Having never been a solipsist, I must have gone with the usual English accent pattern. Another word with foreign accent placement is agora. The natural English pronunciation is agora. Thank you all for bringing the oversight to my attention. I'm confident that I placed the accent on the correct syllable in today's Good Word.
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Re: SOLipsism

Postby Slava » Sun Jul 01, 2012 11:24 pm

Dr. Goodword wrote:Having never been a solipsist, I must have gone with the usual English accent pattern. Another word with foreign accent placement is agora. The natural English pronunciation is agora. Thank you all for bringing the oversight to my attention. I'm confident that I placed the accent on the correct syllable in today's Good Word.

Regarding our dear Agora, as I've studied ancient Greek, I know how it's meant to be pronounced. For some reason, though, I lacked the confidence to challenge a guest professor at one of my graduate school classes. He pronounced the word as AgorA, with a very pronounced physical gesture on that second A. I knew he was wrong, but just couldn't bring myself to take him to task. I wish I had. Time to get over the need for anonymity, eh?
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Postby Philip Hudson » Mon Jul 02, 2012 2:12 am

Having run the course on pronunciation, I would like to comment on the meaning of the word. The Good Doctor's definition is quite correct but it holds further meaning for me. I believe there are theological as well as philosophical aspects to solipsism. I believe there exists only one sin. It is the sin of Pride. If a person lives entirely within himself and denies the reality of creation and creatures, then he/she is guilty of this one sin. If a person is an inconsistent solipsist, then she/he may fall prey to lesser peccadilloes to boost his/her solipsism. Thus, pride generates the things we call sin, but the basic sin is pride. Solipsism is the state of total perpetual sin.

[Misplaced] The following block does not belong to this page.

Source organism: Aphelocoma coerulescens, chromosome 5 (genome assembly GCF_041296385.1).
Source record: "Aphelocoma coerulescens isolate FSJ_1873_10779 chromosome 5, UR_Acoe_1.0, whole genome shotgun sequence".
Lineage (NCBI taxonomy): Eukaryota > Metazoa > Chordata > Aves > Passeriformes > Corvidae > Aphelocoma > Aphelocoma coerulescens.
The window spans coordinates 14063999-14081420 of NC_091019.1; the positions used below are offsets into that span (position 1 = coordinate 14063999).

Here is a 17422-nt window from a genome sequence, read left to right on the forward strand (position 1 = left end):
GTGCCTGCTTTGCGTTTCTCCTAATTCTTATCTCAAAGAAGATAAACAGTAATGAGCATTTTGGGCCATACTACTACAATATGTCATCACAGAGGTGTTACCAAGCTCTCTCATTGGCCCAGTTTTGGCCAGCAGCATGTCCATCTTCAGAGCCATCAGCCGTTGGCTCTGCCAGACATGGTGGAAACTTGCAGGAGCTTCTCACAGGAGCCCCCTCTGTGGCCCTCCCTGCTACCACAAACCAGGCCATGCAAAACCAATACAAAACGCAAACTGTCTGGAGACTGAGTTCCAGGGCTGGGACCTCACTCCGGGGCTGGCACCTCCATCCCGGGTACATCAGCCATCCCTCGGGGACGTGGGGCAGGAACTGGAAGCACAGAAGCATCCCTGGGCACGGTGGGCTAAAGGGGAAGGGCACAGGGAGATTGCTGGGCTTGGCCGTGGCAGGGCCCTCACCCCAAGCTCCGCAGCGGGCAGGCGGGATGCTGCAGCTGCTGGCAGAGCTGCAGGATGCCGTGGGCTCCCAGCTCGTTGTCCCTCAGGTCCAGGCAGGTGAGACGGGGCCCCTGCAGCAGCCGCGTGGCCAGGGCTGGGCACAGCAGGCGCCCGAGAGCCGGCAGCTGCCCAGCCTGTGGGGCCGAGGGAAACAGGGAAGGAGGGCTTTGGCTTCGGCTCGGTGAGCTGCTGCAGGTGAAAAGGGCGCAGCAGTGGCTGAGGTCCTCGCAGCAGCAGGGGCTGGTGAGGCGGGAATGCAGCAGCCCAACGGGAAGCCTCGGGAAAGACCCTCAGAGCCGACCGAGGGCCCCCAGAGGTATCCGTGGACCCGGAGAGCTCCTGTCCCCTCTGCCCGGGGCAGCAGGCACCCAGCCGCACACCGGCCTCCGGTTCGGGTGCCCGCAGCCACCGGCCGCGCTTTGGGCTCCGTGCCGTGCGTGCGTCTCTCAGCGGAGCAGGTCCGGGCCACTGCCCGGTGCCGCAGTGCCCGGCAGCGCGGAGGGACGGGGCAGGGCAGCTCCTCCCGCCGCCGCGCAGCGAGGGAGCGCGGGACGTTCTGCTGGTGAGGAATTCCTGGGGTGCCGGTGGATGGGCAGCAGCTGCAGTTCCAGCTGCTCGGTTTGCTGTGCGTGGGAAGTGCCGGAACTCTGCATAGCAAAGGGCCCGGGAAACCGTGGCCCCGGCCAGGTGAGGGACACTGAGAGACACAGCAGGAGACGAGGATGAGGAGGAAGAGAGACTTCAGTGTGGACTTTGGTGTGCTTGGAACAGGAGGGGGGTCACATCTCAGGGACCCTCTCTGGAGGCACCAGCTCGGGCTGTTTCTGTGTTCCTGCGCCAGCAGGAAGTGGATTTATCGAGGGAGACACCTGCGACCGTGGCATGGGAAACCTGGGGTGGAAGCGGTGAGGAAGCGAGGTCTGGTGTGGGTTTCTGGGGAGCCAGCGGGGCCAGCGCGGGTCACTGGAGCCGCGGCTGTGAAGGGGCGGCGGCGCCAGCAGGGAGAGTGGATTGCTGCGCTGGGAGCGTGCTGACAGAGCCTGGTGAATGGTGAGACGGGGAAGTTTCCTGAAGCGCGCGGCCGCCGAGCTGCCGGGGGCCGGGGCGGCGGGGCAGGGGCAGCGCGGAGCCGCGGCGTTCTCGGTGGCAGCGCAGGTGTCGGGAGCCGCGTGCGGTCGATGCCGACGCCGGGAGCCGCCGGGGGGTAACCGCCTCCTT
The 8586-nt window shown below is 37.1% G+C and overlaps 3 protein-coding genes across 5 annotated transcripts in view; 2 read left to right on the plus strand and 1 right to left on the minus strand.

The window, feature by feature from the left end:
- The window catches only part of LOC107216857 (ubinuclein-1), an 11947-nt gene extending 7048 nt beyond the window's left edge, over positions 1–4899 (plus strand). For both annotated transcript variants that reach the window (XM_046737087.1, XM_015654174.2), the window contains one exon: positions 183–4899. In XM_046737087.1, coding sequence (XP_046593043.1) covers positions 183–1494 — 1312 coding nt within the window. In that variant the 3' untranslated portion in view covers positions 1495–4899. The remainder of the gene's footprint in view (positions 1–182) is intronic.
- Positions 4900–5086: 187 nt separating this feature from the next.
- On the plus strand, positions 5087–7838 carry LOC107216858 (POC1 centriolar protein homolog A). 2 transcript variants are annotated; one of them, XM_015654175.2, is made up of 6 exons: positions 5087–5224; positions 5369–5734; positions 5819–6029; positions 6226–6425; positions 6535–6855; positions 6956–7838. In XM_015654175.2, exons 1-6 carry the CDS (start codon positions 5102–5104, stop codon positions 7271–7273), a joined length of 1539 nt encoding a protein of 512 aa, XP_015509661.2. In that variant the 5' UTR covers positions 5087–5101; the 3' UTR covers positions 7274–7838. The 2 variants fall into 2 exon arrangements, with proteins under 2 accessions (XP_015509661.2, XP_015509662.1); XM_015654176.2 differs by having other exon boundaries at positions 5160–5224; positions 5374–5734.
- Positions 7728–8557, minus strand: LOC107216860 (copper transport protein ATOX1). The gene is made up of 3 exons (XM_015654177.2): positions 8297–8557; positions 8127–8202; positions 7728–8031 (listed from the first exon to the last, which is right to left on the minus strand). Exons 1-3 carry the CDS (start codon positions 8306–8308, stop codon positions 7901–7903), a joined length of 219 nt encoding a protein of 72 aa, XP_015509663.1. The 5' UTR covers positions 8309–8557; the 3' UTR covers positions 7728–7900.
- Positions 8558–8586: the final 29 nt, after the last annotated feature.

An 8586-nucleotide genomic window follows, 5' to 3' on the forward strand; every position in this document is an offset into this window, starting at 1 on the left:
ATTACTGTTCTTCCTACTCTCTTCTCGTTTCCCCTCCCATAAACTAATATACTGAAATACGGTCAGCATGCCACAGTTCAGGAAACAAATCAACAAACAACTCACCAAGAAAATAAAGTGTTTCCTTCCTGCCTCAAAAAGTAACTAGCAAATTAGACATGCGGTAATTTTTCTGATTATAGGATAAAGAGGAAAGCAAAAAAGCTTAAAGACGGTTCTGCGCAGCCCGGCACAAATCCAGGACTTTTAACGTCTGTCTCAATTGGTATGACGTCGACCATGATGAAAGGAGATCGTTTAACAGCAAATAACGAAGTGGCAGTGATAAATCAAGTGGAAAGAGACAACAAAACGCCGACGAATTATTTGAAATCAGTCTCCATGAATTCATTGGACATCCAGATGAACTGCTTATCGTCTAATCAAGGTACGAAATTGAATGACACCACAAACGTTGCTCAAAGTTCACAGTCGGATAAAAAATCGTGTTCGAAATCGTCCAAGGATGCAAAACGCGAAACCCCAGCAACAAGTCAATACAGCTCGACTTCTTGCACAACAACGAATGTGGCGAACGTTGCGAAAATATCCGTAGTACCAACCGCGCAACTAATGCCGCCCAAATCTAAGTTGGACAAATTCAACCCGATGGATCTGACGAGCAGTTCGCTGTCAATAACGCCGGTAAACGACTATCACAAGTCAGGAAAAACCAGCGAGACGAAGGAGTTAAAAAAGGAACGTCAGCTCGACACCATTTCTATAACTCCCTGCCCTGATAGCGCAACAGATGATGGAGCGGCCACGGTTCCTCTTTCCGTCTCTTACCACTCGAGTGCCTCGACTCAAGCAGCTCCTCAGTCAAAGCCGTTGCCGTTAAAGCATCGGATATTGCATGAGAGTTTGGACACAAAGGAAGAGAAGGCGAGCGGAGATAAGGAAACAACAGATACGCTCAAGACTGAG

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Postby Perry Lassiter » Mon Jul 02, 2012 10:33 am

Probably the reason the theologians set pride as the first of the seven deadly sins is that pride places a particular human's will or desire above God's or the rest of humanity. In other words, it places finitude in place of infinity. I think the concept may even hold for an atheist in that placing one's personal will over the rest of humanity defeats any sort of genuine cooperation. Pride basically says, "I don't care what God or anyone else thinks, I'm going to have it MY way.
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Postby Philip Hudson » Mon Jul 02, 2012 10:51 pm

See solipsism in the comics. A strip called "Get Fuzzy" by Darby Conley gets philosophical in this Sunday's (2012JUL01) comics. Check it out. I don't sell newspapers and this is far from my favorite comic, but the philosophy spoof is enthralling.
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Postby Slava » Mon Jul 02, 2012 11:03 pm

Philip Hudson wrote:See solipsism in the comics. A strip called "Get Fuzzy" by Darby Conley gets philosophical in this Sunday's (2012JUL01) comics. Check it out. I don't sell newspapers and this is far from my favorite comic, but the philosophy spoof is enthralling.
Yep, this is definitely a whacky one. Fun. but off the long end I'd say.

BTW: PH, you have a PM from me, but you haven't read it as of yet.
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Postby Perry Lassiter » Tue Jul 03, 2012 1:27 pm

Thanks. I looked at several strips and love it!
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Postby Philip Hudson » Tue Jul 03, 2012 6:23 pm

Did anyone look at the discussion thread from gocomics.com about the philosophical comic strip? I did, and I am so thankful for Alpha Agora. I agree with many of the contributions to Alpha Agora. When I don't agree, I respect them and usually understand them. By our name, we just attract superior correspondence.